Windows XP: Night of the Living Dead OS
XP will hit an end-of-life. We have announced one. If customer feedback varies, we can always wake up smarter, but right now we have a plan for end-of-life for new XP shipments.”
Looks like Microsoft (MSFT) CEO Steve Ballmer woke up smarter again.
Microsoft had planned to cut off sales of its Windows XP operating system through the retail and original equipment manufacturer channels on Jan. 30, 2008–one year after the Windows Vista debut. But the poor reception given Vista and the unwavering loyalty of XP users caused the company to extend that deadline to June 30, 2008. A few months later, Microsoft extended the deadline further, to Jan. 31, 2009. And now, amid reports that more than a third of all new Vista PCs are being downgraded to XP, it extended the XP deadline again.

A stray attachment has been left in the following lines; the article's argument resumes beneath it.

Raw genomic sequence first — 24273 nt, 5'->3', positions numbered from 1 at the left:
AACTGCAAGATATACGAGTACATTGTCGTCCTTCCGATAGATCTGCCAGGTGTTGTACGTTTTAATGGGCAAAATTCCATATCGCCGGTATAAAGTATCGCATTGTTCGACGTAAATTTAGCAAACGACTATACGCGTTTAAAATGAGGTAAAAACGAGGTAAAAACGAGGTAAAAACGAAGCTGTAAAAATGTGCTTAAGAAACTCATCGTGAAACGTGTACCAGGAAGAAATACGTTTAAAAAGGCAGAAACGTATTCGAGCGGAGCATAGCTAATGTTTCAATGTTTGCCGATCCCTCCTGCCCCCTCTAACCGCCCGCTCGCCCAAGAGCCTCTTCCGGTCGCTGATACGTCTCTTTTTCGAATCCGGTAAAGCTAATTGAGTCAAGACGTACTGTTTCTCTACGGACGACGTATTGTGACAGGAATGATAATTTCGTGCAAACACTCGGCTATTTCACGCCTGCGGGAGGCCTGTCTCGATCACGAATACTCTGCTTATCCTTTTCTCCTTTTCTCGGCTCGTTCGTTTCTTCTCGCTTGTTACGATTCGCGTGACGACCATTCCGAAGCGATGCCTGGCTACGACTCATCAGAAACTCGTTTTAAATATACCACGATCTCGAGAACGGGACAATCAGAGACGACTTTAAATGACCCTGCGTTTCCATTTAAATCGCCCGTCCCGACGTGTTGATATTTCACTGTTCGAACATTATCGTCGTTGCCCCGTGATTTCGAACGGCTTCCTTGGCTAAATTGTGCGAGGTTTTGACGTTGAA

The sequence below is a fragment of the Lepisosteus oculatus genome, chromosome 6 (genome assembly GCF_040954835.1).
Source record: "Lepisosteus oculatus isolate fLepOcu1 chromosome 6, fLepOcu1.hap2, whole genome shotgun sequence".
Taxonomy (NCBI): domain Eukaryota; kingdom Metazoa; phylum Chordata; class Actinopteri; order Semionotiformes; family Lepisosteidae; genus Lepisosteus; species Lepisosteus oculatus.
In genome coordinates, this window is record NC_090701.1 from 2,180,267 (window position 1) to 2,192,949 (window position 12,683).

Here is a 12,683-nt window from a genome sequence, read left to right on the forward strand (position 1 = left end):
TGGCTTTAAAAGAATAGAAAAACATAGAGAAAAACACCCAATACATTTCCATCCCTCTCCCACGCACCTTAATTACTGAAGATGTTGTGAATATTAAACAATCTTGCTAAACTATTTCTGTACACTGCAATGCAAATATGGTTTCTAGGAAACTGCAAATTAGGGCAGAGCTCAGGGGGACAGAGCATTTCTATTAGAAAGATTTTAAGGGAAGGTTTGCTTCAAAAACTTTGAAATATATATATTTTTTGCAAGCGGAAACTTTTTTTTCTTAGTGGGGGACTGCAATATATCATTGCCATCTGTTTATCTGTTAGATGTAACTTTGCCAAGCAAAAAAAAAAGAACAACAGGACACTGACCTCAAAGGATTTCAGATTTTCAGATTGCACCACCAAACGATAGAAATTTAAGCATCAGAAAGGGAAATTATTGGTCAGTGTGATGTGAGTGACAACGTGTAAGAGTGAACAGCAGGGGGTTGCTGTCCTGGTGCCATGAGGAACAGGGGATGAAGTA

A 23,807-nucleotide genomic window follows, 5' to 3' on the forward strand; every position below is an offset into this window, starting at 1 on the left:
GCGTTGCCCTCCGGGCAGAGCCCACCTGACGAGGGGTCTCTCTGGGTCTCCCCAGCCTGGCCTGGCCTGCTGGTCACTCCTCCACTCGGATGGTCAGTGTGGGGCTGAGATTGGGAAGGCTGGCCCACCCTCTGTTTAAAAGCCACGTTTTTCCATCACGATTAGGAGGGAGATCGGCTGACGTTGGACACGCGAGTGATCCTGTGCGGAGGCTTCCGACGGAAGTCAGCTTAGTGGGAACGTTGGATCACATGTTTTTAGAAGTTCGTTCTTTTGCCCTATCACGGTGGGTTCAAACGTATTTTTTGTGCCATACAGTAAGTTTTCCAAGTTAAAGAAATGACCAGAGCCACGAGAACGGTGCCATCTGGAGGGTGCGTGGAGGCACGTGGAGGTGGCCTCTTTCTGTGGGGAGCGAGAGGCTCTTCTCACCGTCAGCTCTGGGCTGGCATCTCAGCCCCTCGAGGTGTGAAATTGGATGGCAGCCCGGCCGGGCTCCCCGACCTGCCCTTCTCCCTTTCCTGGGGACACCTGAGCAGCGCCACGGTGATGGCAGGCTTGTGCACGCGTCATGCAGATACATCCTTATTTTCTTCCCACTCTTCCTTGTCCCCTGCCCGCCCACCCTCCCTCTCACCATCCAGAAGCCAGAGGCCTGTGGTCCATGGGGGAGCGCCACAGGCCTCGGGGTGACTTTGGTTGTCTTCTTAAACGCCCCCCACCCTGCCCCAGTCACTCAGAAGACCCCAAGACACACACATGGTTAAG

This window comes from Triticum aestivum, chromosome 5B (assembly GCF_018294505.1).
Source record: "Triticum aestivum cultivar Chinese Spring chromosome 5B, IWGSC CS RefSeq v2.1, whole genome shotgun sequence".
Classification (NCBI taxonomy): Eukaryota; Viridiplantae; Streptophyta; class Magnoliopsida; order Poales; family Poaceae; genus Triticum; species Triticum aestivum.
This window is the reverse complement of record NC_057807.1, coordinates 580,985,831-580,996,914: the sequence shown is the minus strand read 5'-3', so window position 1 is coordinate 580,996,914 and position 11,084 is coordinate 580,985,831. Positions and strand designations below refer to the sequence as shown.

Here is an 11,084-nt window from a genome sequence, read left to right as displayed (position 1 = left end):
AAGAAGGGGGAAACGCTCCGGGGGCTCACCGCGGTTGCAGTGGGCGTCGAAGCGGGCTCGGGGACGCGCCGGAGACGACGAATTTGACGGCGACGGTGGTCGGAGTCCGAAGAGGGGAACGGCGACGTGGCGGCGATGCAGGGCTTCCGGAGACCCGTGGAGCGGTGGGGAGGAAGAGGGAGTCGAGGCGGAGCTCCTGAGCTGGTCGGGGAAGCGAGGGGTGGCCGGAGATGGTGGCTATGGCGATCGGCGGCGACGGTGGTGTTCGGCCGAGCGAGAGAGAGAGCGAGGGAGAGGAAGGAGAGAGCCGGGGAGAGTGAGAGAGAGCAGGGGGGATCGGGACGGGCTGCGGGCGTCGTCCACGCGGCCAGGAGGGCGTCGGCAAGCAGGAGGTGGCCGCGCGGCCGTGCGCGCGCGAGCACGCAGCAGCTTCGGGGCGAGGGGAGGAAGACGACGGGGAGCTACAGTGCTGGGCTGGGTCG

Microsoft (MSFT) will now stop distributing Windows XP to PC makers on May 30, 2009. ChannelWeb reports that while distributors must place their final orders for XP OEM licenses by Jan. 31, 2009, they can take delivery against those orders through May 30. And the company will continue to support the OS with security and other critical updates until April 2014 (that’s 13 years after XP was first released).
Which means it’s now not only possible to hang on to Windows XP long enough to upgrade directly to Windows 7 in 2010, but entirely realistic.